Because the Americans with Disabilities Act (ADA) does not include explicit criteria pertaining to digital accessibility, there is ambiguity when attempting to clearly differentiate “accessible” and “inaccessible” digital content. Even though WCAG are universally accepted as the de facto guidelines for digital accessibility, many of the criteria are not cut-and-dry. Physical ADA standards (such as the number of accessible parking spaces or elevators in a building) are far more defined.
Understandably, organizations looking to provide irrefutable evidence that their digital content is accessible are often frustrated by this lack of clarity. This is where a VPAT can be useful to an organization, as it is clear documentation on how your digital product conforms to WCAG criteria. Even organizations that are not interested in conducting business with the Federal government can benefit from this. You can use the VPAT to demonstrate conformance anywhere a law or policy requires accessibility.
A VPAT provides a clearly defined standard against which any organization can measure its accessibility. Section 508 requirements map to WCAG, and by the nature of the officiality of the VPAT itself, organizations that can show they conform to the Section 508 requirements are seen as more credibly accessible.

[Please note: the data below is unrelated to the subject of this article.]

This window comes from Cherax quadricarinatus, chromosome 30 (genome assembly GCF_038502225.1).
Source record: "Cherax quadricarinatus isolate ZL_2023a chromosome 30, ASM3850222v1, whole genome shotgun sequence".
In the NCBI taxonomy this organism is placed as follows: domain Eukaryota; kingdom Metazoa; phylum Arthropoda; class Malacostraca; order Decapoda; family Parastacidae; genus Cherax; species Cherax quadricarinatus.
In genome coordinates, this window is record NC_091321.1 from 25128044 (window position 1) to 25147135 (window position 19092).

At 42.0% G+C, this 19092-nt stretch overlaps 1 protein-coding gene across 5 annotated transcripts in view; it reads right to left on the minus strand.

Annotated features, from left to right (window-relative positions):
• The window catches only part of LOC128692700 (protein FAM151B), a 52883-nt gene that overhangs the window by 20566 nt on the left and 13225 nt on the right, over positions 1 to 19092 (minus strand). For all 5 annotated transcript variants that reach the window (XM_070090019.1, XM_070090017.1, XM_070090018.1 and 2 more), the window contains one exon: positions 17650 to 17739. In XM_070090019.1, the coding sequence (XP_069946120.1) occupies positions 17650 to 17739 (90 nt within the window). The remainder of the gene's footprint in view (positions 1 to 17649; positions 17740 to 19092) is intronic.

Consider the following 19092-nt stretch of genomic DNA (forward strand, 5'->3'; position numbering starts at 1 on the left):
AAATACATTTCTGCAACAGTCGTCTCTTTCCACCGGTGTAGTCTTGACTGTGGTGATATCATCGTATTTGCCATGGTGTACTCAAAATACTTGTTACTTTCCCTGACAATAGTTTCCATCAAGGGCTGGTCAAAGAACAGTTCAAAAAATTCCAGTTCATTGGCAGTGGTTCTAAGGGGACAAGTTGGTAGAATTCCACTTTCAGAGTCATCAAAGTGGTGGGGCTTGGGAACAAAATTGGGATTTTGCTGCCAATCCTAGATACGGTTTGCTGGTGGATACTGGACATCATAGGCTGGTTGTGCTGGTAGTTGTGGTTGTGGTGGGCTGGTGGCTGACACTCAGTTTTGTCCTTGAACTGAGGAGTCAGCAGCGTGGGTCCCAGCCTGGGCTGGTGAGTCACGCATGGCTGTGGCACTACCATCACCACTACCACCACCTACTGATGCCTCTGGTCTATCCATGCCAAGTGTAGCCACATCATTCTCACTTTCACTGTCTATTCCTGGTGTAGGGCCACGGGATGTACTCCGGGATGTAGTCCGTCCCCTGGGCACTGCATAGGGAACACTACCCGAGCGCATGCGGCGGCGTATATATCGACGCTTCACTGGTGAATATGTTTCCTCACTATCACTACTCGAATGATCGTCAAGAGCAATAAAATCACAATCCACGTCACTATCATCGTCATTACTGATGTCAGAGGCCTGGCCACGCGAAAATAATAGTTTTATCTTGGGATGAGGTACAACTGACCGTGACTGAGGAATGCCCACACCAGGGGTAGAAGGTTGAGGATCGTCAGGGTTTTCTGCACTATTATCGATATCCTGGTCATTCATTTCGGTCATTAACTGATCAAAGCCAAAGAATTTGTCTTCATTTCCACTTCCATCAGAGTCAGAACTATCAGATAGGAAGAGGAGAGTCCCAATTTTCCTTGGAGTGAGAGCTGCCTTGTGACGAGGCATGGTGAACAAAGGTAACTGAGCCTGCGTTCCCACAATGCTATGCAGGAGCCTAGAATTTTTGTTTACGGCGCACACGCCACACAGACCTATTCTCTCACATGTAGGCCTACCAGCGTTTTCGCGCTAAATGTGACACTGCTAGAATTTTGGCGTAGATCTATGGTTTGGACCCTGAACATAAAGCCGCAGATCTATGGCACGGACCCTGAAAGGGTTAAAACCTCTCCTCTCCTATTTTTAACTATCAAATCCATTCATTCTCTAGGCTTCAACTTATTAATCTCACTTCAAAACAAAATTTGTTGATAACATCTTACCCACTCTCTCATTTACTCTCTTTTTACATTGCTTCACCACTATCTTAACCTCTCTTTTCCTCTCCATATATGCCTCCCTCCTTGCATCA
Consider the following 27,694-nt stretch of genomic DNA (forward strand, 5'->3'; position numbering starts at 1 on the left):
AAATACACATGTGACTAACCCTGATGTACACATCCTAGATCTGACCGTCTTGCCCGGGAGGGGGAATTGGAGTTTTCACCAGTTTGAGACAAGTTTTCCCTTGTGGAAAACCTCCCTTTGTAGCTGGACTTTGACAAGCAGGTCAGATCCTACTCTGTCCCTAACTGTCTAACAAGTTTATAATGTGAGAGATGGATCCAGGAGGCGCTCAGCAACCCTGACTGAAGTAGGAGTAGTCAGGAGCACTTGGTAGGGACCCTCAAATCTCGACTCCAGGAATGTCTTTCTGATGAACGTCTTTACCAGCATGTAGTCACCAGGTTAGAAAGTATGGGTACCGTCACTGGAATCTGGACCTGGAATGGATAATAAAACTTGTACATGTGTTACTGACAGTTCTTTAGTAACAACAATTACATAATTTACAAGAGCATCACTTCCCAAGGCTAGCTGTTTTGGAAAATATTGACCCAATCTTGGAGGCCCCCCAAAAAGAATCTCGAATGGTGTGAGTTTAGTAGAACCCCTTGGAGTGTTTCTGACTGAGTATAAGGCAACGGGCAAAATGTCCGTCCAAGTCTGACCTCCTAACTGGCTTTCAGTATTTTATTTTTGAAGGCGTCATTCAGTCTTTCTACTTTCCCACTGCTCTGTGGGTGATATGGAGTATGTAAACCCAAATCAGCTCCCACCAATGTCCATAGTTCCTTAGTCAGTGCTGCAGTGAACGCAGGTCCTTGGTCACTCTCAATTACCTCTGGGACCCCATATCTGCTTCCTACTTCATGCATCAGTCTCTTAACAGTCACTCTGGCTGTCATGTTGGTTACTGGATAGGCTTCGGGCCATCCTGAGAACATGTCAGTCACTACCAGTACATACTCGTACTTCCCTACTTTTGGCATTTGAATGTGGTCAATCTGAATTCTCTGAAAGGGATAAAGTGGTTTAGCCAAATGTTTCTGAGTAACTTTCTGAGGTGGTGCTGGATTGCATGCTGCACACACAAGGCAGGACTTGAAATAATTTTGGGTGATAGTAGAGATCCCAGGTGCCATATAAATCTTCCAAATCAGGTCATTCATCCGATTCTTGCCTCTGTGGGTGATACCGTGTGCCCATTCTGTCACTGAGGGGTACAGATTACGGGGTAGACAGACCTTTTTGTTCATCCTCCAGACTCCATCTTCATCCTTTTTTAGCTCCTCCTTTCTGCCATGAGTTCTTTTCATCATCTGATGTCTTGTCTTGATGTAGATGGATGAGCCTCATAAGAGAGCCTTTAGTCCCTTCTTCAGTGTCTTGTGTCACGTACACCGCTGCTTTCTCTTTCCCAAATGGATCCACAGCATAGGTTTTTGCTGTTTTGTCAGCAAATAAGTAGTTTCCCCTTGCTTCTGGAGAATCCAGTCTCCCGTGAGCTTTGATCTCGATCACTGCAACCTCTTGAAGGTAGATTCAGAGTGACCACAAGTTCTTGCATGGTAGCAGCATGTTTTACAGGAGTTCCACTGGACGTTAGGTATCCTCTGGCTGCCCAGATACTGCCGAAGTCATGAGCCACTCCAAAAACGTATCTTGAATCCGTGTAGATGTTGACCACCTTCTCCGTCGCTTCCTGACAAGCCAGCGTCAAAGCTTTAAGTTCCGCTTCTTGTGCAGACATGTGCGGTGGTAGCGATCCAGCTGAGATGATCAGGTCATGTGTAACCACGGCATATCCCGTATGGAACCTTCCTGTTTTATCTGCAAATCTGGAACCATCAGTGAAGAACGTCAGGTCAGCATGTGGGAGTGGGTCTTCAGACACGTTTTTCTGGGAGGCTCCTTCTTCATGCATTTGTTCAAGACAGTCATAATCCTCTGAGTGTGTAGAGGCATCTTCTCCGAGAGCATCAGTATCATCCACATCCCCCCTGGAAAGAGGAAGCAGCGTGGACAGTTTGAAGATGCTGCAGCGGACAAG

Not only that, but in undergoing the process to fill out the VPAT, firms frequently unearth accessibility failures that had previously gone unaddressed. If they remediate these errors, they will emerge with better, more accessible content. Talk about a win-win situation!
Organizations that do not possess substantial accessibility knowledge will be at a disadvantage, as it’s not easy to pick up this type of in-depth subject matter expertise on the fly. Firms often rely on accessibility consultancies to fill out a VPAT for them.
In terms of ensuring accessibility for people with disabilities, a VPAT is only as good as the person reviewing it and the level of candor and transparency of the vendor that completes it. Despite its best efforts to be precise, a VPAT still offers firms the ability to remain somewhat ambiguous about accessibility failures. An organization could be less than wholly forthright and still complete a VPAT that makes their product look highly accessible.
Despite its limitations, a VPAT can be a valuable resource for any organization, regardless of its clientele.
The short answer is yes.
Because of the nature of the VPAT, anyone can fill it out. However, problems arise due to not having the experience necessary to accurately test for accessibility compliance and/or filling it out correctly. Too often these documents are filled out by a companies marketing team to try and make their accessibility seem better than it actually is. Because of these issues, it is always better to have an accessibility expert fill out the VPAT for your products.
Using an independent accessibility expert will help to ensure your VPAT is accurate, requirements are appropriately met, and the language used in the document is reflective of the level of conformance of the application.